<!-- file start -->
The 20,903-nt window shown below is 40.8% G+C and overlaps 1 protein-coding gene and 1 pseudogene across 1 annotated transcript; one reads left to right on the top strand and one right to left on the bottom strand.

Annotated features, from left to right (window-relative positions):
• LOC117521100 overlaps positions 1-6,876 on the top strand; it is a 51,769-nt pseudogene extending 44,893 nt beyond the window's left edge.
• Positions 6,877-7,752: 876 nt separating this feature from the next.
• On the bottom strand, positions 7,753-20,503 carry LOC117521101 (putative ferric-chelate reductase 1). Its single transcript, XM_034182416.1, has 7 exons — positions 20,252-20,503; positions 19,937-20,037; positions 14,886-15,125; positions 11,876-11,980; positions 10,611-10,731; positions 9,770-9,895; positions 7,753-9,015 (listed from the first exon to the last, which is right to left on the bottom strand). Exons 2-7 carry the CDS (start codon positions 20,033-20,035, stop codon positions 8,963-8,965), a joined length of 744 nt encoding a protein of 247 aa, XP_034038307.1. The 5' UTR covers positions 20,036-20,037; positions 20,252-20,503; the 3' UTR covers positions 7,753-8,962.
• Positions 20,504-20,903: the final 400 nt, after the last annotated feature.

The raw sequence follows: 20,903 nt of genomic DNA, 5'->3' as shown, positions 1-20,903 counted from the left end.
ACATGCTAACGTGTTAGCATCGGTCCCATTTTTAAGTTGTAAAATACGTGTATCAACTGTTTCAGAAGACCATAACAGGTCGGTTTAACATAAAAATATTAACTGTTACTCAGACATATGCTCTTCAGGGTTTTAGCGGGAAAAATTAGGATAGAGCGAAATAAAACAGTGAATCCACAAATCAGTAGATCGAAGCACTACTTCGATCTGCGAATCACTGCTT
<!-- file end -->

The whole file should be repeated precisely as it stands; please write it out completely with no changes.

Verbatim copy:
The 20,903-nt window shown below is 40.8% G+C and overlaps 1 protein-coding gene and 1 pseudogene across 1 annotated transcript; one reads left to right on the top strand and one right to left on the bottom strand.

Annotated features, from left to right (window-relative positions):
• LOC117521100 overlaps positions 1-6,876 on the top strand; it is a 51,769-nt pseudogene extending 44,893 nt beyond the window's left edge.
• Positions 6,877-7,752: 876 nt separating this feature from the next.
• On the bottom strand, positions 7,753-20,503 carry LOC117521101 (putative ferric-chelate reductase 1). Its single transcript, XM_034182416.1, has 7 exons — positions 20,252-20,503; positions 19,937-20,037; positions 14,886-15,125; positions 11,876-11,980; positions 10,611-10,731; positions 9,770-9,895; positions 7,753-9,015 (listed from the first exon to the last, which is right to left on the bottom strand). Exons 2-7 carry the CDS (start codon positions 20,033-20,035, stop codon positions 8,963-8,965), a joined length of 744 nt encoding a protein of 247 aa, XP_034038307.1. The 5' UTR covers positions 20,036-20,037; positions 20,252-20,503; the 3' UTR covers positions 7,753-8,962.
• Positions 20,504-20,903: the final 400 nt, after the last annotated feature.

The raw sequence follows: 20,903 nt of genomic DNA, 5'->3' as shown, positions 1-20,903 counted from the left end.
ACATGCTAACGTGTTAGCATCGGTCCCATTTTTAAGTTGTAAAATACGTGTATCAACTGTTTCAGAAGACCATAACAGGTCGGTTTAACATAAAAATATTAACTGTTACTCAGACATATGCTCTTCAGGGTTTTAGCGGGAAAAATTAGGATAGAGCGAAATAAAACAGTGAATCCACAAATCAGTAGATCGAAGCACTACTTCGATCTGCGAATCACTGCTT